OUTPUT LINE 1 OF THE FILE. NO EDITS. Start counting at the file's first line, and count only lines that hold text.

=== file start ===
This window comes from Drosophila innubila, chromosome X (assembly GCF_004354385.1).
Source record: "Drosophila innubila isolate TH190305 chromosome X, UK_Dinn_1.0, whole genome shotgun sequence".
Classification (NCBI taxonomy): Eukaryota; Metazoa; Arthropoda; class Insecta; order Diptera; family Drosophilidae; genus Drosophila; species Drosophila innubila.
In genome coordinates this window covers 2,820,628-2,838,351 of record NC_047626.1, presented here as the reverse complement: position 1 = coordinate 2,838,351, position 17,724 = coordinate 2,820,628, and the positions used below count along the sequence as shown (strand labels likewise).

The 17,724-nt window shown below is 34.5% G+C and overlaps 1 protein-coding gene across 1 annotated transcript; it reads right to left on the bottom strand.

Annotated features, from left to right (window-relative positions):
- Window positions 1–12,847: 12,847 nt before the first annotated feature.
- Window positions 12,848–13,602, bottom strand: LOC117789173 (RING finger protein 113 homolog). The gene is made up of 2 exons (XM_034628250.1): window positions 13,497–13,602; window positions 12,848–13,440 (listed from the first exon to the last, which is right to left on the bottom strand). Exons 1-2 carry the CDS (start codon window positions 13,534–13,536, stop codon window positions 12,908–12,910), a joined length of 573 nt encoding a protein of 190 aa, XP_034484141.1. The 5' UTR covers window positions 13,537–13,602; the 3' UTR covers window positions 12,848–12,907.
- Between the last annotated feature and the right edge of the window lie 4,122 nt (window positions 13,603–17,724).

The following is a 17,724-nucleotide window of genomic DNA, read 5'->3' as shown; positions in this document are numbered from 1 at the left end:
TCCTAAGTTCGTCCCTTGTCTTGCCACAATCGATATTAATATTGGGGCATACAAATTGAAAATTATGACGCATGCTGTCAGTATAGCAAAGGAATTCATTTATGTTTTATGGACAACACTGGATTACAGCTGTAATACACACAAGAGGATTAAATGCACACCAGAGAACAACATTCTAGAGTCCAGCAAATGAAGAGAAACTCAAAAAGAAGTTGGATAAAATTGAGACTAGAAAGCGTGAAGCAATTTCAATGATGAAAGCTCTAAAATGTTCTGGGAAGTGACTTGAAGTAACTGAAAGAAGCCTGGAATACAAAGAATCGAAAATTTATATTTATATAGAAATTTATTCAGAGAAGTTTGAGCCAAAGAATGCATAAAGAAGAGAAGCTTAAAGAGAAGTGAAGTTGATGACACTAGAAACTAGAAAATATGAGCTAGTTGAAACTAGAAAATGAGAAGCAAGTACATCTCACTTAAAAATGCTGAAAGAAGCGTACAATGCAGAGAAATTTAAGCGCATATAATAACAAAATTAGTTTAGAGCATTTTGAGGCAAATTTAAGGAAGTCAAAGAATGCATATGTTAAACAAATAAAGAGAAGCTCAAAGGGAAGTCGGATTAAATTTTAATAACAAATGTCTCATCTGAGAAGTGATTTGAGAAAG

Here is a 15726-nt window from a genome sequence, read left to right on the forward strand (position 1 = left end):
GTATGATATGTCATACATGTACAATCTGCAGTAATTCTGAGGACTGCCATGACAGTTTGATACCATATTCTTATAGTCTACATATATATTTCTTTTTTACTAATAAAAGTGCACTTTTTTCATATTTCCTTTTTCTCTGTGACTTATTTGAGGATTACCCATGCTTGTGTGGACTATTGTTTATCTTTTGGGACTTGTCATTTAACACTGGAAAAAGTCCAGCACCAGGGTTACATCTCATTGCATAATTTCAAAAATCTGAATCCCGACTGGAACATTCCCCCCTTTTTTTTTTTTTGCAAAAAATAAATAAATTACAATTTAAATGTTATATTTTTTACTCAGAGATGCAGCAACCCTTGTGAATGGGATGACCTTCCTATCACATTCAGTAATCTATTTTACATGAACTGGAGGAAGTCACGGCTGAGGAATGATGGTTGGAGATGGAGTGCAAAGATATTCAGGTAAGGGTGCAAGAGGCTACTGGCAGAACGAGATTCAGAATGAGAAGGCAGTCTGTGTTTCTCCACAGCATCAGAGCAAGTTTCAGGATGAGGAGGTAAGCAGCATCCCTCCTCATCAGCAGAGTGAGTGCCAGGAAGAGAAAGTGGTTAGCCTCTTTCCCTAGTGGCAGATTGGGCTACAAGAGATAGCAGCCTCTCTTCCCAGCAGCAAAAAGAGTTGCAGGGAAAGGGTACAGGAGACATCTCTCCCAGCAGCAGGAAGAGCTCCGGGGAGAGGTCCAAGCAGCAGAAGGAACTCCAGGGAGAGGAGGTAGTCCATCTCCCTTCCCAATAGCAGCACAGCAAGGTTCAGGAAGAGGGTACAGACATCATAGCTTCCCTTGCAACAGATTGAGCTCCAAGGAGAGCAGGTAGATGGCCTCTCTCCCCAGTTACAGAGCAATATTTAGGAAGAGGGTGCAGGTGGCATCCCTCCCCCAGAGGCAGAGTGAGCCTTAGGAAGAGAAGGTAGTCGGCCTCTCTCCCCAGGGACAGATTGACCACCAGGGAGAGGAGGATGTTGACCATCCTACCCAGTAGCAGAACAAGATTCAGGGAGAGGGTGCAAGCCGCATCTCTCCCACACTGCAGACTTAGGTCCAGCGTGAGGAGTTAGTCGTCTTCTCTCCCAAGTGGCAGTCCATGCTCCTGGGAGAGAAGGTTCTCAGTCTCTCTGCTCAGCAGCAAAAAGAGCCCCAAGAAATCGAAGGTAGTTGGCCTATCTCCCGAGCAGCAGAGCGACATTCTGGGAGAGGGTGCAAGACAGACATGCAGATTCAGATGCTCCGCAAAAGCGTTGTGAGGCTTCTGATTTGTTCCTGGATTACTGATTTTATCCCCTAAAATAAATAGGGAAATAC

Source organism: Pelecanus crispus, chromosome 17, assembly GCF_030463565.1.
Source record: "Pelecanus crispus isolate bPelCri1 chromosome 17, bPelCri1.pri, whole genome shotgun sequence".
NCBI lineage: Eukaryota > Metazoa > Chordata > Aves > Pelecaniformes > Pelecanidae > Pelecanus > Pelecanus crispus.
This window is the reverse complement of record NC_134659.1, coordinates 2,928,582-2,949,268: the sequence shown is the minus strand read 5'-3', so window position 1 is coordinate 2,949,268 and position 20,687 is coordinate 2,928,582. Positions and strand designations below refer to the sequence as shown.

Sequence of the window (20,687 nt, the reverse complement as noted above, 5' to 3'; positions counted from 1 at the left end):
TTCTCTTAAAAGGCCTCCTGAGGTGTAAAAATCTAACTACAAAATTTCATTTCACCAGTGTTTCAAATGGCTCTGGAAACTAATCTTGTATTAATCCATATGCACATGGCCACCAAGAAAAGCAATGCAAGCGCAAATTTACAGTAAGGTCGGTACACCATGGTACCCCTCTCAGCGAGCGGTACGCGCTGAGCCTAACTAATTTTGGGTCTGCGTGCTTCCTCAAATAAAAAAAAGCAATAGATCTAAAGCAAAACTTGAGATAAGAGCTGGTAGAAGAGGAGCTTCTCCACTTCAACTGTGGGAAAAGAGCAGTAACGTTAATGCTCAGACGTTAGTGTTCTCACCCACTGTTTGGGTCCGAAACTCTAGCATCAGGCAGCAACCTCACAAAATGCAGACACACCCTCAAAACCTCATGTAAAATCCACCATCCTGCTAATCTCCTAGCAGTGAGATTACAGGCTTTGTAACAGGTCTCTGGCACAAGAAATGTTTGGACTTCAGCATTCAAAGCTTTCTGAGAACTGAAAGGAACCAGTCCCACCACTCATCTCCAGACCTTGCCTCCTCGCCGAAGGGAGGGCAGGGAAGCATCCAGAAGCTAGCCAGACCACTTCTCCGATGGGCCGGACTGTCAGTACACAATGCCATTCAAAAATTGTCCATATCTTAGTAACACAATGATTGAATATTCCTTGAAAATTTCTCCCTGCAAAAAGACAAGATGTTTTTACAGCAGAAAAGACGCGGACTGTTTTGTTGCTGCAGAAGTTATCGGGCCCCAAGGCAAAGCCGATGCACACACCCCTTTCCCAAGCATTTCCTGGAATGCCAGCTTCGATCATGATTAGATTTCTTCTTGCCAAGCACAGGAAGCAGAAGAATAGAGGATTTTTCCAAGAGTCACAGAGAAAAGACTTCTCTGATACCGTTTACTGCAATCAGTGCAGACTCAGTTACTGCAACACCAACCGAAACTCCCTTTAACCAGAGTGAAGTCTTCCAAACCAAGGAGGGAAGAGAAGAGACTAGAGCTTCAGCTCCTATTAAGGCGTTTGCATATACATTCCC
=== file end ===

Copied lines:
This window comes from Drosophila innubila, chromosome X (assembly GCF_004354385.1).